Game 19 Notes: Clemson vs. Maryland


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Game 19: Clemson at Maryland

Sunday, Jan. 20, 2002

6:30 PM (EST)

Cole Fieldhouse (14,500)

College Park, MD




TV: Fox Sports Net

Play By Play: Thom Brennaman * Color Analyst: Kenny Smith



Radio: Clemson Tiger Sports Properties

Play By Play: Jim Phillips * Color Analyst: Tim Bourret



Clemson vs. Maryland Series


* Maryland holds a 78-42 lead in the series with Clemson. The Terps
have dominated the series in College Park, winning 46 of the 54
games. The Tigers did win there against a top-12 Maryland team five
years ago (1996-97), and also won on Maryland's Senior Day in 1992-93.


* Maryland has won seven straight against the Tigers, including both
meetings the last three years. The Terps have beaten Clemson by
double digits five consecutive games, but never by more than 17.


* Clemson came close to victory over Maryland in Larry Shyatt's first
year, an 81-79 Terp win in overtime at Littlejohn Coliseum. Andrius
Jurkunas hit a jumper at the buzzer to send the game into overtime,
but the Terps came away with the win in overtime.


* Larry Shyatt has not defeated Maryland as the head coach at
Clemson. He was on the sidelines however when the Tigers swept
Maryland in the regular season of 1996-97 as Clemson's associate head
coach. Clemson defeated ranked Maryland teams both times that year.


* Clemson has a 31-22 lead in games played at Clemson, including a
18-15 lead in games played at Littlejohn Coliseum.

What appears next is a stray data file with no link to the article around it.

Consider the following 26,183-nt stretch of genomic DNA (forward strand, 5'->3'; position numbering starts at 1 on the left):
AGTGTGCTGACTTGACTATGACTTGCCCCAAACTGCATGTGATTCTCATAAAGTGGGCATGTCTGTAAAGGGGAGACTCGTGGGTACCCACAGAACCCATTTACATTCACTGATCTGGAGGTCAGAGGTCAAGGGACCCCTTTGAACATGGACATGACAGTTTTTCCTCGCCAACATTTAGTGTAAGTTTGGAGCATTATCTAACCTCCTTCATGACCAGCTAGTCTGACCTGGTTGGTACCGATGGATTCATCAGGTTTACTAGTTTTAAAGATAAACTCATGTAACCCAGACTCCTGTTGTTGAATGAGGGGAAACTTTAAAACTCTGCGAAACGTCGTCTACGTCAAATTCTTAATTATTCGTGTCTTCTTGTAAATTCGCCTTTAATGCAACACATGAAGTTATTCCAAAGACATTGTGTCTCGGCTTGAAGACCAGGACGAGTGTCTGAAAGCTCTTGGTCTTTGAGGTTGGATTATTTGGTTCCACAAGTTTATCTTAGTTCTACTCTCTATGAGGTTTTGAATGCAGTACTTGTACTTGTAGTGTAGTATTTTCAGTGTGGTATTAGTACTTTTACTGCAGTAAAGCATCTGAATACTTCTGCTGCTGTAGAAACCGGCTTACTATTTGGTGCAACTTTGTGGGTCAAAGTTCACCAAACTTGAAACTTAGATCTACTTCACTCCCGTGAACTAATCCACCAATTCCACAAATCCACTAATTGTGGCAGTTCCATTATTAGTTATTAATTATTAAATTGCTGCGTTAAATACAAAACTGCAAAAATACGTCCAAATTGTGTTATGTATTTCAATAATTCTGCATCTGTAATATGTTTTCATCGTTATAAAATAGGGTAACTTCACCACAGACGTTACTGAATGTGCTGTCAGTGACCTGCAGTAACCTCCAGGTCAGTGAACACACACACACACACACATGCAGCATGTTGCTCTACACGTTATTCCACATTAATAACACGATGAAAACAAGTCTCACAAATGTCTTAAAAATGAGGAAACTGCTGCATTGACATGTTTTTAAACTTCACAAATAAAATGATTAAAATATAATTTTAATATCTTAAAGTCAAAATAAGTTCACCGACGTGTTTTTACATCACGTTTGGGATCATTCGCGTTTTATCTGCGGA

Clemson in Cole Fieldhouse


* This will be Clemson's final trip to Cole Fieldhouse. The Tigers
have won eight games in history in College Park, six of them in Cole
Fieldhouse. Clemson has won there twice in the last 10 years.



* Clemson will face a third-ranked Maryland team this Sunday at
College Park. Clemson has defeated a top-five Maryland team in Cole
Fieldhouse before. In the 1975-76 season, Bill Foster's first at
Clemson, the Tigers downed Maryland 82-77 in one of the most shocking
upsets in Clemson history. Maryland was ranked second in the nation
entering the game and it is still the highest ranked road win in
school history. It was just Foster's second ACC game as Clemson head
coach. One of the scores for Clemson in the contest was a behind the
back shot from the foul line during regular play, but Tiger guard
Greg Coles. Tree Rollins, then a junior, had a significant hand in
that Clemson win.



* Clemson's wins in Cole Fieldhouse took place in 1961-62 (75-68),
1965-66 (81-69), 1975-76 (82-77), 1986-87 (80-79), 1992-93 (81-73)
and 1996-97 (76-70). Clemson also won in College Park in 1939-40
(48-30) and 1949-50 (60-55).



Last Year vs. Maryland...

Maryland 104, Clemson 92

at Clemson, Jan. 2, 2001



Terence Morris, Lonny Baxter and Juan Dixon all scored at least 22
points to counteract a 32-point performance by Will Solomon and lead
17th-ranked Maryland to a 104-92 win over Clemson on Jan. 2 at
Littlejohn Coliseum. It was the ACC opener for both teams. Solomon hit 7-11 three-point goals and 10-18 overall in leading
Clemson. He also added five rebounds and three assists. Tony Stockman
and Chris Hobbs, a pair of freshmen, also scored in double figures
for the Tigers. Stockman made 4-8 three-point goals and scored 12,
while Hobbs had his third double-double of the season, 11 points and
10 rebounds in just 22 minutes. Adam Allenspach played 20 minutes and